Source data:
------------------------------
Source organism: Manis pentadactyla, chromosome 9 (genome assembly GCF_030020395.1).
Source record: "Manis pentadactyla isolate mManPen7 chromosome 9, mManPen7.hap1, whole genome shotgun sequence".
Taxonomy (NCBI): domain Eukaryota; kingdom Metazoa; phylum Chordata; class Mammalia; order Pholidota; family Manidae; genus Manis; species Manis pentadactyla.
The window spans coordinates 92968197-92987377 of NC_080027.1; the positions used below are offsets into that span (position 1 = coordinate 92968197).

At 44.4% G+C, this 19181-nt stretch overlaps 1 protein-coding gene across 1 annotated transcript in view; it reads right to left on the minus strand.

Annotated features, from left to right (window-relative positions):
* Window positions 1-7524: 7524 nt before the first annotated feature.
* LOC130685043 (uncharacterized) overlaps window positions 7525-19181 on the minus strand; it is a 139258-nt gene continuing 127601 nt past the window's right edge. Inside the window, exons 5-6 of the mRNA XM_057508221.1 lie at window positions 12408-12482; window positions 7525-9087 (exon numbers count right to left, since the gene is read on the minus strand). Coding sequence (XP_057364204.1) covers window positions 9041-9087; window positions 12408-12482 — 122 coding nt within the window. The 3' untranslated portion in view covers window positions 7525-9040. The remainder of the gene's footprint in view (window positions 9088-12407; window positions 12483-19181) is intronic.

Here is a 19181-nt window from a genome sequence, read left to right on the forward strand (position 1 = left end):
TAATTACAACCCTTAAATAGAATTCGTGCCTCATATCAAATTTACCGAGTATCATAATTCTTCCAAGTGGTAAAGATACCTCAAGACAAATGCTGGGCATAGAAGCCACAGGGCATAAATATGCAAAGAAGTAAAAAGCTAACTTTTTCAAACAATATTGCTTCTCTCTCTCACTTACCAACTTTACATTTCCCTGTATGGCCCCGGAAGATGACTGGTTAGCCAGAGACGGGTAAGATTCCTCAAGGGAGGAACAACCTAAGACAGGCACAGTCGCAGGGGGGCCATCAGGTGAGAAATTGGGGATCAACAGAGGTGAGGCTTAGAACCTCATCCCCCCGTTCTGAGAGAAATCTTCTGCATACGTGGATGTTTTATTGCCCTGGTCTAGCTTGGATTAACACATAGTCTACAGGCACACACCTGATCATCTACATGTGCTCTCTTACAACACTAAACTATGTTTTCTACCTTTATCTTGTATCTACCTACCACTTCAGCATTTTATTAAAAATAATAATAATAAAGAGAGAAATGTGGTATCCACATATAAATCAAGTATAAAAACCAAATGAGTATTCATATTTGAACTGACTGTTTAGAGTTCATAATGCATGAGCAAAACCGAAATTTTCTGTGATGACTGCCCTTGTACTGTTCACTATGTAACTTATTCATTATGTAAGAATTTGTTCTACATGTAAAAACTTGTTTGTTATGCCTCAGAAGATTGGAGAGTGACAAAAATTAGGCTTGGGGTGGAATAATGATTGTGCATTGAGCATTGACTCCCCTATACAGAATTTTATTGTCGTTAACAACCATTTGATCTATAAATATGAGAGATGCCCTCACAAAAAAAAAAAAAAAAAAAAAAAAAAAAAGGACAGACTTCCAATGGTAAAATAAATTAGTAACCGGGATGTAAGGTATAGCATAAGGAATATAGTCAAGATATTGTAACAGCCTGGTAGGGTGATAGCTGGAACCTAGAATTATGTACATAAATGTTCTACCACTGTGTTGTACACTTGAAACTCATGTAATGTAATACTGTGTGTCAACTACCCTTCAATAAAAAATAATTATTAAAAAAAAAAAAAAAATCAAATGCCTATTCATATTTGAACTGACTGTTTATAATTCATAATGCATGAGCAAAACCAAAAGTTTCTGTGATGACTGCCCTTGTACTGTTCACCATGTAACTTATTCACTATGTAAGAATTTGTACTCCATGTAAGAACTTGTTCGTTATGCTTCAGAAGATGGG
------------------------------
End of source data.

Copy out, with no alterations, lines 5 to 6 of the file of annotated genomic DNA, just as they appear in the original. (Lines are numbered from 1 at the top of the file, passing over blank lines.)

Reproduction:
At 44.4% G+C, this 19181-nt stretch overlaps 1 protein-coding gene across 1 annotated transcript in view; it reads right to left on the minus strand.

Annotated features, from left to right (window-relative positions):